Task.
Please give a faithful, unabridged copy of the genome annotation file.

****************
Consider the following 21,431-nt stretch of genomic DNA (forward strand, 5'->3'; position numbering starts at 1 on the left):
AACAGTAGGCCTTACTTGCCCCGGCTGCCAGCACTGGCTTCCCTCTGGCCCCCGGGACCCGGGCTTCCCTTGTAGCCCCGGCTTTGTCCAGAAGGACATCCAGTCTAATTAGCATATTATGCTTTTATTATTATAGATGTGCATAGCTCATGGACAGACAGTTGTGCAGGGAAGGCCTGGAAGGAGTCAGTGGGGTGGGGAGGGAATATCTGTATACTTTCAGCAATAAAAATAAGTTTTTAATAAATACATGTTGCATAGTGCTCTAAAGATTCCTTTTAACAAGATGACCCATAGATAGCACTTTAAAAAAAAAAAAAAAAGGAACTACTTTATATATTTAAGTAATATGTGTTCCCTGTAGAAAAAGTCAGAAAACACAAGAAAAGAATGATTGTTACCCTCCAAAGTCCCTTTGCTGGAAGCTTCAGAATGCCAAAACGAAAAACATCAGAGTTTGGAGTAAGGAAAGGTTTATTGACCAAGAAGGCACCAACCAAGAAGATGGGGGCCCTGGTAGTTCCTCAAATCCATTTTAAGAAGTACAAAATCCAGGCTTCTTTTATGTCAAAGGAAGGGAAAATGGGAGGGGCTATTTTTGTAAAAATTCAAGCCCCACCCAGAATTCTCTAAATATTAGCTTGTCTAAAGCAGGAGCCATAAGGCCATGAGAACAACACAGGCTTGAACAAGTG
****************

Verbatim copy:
Consider the following 21,431-nt stretch of genomic DNA (forward strand, 5'->3'; position numbering starts at 1 on the left):
AACAGTAGGCCTTACTTGCCCCGGCTGCCAGCACTGGCTTCCCTCTGGCCCCCGGGACCCGGGCTTCCCTTGTAGCCCCGGCTTTGTCCAGAAGGACATCCAGTCTAATTAGCATATTATGCTTTTATTATTATAGATGTGCATAGCTCATGGACAGACAGTTGTGCAGGGAAGGCCTGGAAGGAGTCAGTGGGGTGGGGAGGGAATATCTGTATACTTTCAGCAATAAAAATAAGTTTTTAATAAATACATGTTGCATAGTGCTCTAAAGATTCCTTTTAACAAGATGACCCATAGATAGCACTTTAAAAAAAAAAAAAAAAGGAACTACTTTATATATTTAAGTAATATGTGTTCCCTGTAGAAAAAGTCAGAAAACACAAGAAAAGAATGATTGTTACCCTCCAAAGTCCCTTTGCTGGAAGCTTCAGAATGCCAAAACGAAAAACATCAGAGTTTGGAGTAAGGAAAGGTTTATTGACCAAGAAGGCACCAACCAAGAAGATGGGGGCCCTGGTAGTTCCTCAAATCCATTTTAAGAAGTACAAAATCCAGGCTTCTTTTATGTCAAAGGAAGGGAAAATGGGAGGGGCTATTTTTGTAAAAATTCAAGCCCCACCCAGAATTCTCTAAATATTAGCTTGTCTAAAGCAGGAGCCATAAGGCCATGAGAACAACACAGGCTTGAACAAGTG